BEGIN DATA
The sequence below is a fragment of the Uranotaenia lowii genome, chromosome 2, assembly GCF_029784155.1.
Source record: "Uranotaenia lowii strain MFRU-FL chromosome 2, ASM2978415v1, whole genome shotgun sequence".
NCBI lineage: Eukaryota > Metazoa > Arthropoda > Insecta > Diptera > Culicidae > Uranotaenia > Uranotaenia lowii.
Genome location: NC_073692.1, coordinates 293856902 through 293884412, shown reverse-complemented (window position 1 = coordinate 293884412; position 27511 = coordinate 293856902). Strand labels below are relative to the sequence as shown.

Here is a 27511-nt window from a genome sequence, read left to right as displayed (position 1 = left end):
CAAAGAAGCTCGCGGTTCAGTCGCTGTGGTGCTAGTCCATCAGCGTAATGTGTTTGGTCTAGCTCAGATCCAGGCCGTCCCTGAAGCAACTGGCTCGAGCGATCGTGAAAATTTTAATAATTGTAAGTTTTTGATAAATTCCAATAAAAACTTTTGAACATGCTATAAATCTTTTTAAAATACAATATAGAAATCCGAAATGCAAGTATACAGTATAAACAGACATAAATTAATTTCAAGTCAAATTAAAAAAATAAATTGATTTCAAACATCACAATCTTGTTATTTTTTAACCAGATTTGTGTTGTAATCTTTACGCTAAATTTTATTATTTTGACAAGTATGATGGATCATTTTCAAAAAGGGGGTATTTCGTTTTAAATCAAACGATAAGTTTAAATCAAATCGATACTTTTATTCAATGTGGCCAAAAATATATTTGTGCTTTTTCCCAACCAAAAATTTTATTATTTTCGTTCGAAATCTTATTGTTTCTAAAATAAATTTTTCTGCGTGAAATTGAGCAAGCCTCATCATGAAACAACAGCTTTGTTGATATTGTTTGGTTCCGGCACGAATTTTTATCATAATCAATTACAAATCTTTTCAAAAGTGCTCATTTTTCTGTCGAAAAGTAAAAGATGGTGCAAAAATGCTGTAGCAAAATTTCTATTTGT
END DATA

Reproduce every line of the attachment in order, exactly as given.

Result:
The sequence below is a fragment of the Uranotaenia lowii genome, chromosome 2, assembly GCF_029784155.1.
Source record: "Uranotaenia lowii strain MFRU-FL chromosome 2, ASM2978415v1, whole genome shotgun sequence".
NCBI lineage: Eukaryota > Metazoa > Arthropoda > Insecta > Diptera > Culicidae > Uranotaenia > Uranotaenia lowii.
Genome location: NC_073692.1, coordinates 293856902 through 293884412, shown reverse-complemented (window position 1 = coordinate 293884412; position 27511 = coordinate 293856902). Strand labels below are relative to the sequence as shown.

Here is a 27511-nt window from a genome sequence, read left to right as displayed (position 1 = left end):
CAAAGAAGCTCGCGGTTCAGTCGCTGTGGTGCTAGTCCATCAGCGTAATGTGTTTGGTCTAGCTCAGATCCAGGCCGTCCCTGAAGCAACTGGCTCGAGCGATCGTGAAAATTTTAATAATTGTAAGTTTTTGATAAATTCCAATAAAAACTTTTGAACATGCTATAAATCTTTTTAAAATACAATATAGAAATCCGAAATGCAAGTATACAGTATAAACAGACATAAATTAATTTCAAGTCAAATTAAAAAAATAAATTGATTTCAAACATCACAATCTTGTTATTTTTTAACCAGATTTGTGTTGTAATCTTTACGCTAAATTTTATTATTTTGACAAGTATGATGGATCATTTTCAAAAAGGGGGTATTTCGTTTTAAATCAAACGATAAGTTTAAATCAAATCGATACTTTTATTCAATGTGGCCAAAAATATATTTGTGCTTTTTCCCAACCAAAAATTTTATTATTTTCGTTCGAAATCTTATTGTTTCTAAAATAAATTTTTCTGCGTGAAATTGAGCAAGCCTCATCATGAAACAACAGCTTTGTTGATATTGTTTGGTTCCGGCACGAATTTTTATCATAATCAATTACAAATCTTTTCAAAAGTGCTCATTTTTCTGTCGAAAAGTAAAAGATGGTGCAAAAATGCTGTAGCAAAATTTCTATTTGT